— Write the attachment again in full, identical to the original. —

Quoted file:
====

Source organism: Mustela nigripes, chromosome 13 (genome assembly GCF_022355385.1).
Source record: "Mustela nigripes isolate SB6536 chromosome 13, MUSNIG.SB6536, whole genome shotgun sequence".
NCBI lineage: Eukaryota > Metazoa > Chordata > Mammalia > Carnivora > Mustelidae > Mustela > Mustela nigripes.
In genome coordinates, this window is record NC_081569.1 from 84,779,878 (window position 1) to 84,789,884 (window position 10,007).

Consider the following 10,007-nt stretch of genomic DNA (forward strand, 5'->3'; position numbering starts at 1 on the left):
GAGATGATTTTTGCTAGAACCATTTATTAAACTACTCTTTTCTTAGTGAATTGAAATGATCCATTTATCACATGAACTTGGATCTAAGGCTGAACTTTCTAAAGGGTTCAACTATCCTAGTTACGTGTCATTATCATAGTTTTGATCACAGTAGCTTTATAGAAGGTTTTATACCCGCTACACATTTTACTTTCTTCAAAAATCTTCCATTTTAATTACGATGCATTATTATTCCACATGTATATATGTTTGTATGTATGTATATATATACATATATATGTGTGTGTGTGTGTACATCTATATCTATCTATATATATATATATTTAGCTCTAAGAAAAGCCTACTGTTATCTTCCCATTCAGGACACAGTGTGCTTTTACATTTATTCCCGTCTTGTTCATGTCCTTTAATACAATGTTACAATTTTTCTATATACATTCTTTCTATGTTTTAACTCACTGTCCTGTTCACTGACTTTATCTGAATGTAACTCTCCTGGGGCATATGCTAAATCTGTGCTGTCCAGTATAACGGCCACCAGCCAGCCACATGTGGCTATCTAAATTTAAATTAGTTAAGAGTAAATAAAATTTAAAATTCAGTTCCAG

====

Source organism: Mustela nigripes, chromosome 13 (genome assembly GCF_022355385.1).
Source record: "Mustela nigripes isolate SB6536 chromosome 13, MUSNIG.SB6536, whole genome shotgun sequence".
NCBI lineage: Eukaryota > Metazoa > Chordata > Mammalia > Carnivora > Mustelidae > Mustela > Mustela nigripes.
In genome coordinates, this window is record NC_081569.1 from 84,779,878 (window position 1) to 84,789,884 (window position 10,007).

Consider the following 10,007-nt stretch of genomic DNA (forward strand, 5'->3'; position numbering starts at 1 on the left):
GAGATGATTTTTGCTAGAACCATTTATTAAACTACTCTTTTCTTAGTGAATTGAAATGATCCATTTATCACATGAACTTGGATCTAAGGCTGAACTTTCTAAAGGGTTCAACTATCCTAGTTACGTGTCATTATCATAGTTTTGATCACAGTAGCTTTATAGAAGGTTTTATACCCGCTACACATTTTACTTTCTTCAAAAATCTTCCATTTTAATTACGATGCATTATTATTCCACATGTATATATGTTTGTATGTATGTATATATATACATATATATGTGTGTGTGTGTGTACATCTATATCTATCTATATATATATATATTTAGCTCTAAGAAAAGCCTACTGTTATCTTCCCATTCAGGACACAGTGTGCTTTTACATTTATTCCCGTCTTGTTCATGTCCTTTAATACAATGTTACAATTTTTCTATATACATTCTTTCTATGTTTTAACTCACTGTCCTGTTCACTGACTTTATCTGAATGTAACTCTCCTGGGGCATATGCTAAATCTGTGCTGTCCAGTATAACGGCCACCAGCCAGCCACATGTGGCTATCTAAATTTAAATTAGTTAAGAGTAAATAAAATTTAAAATTCAGTTCCAG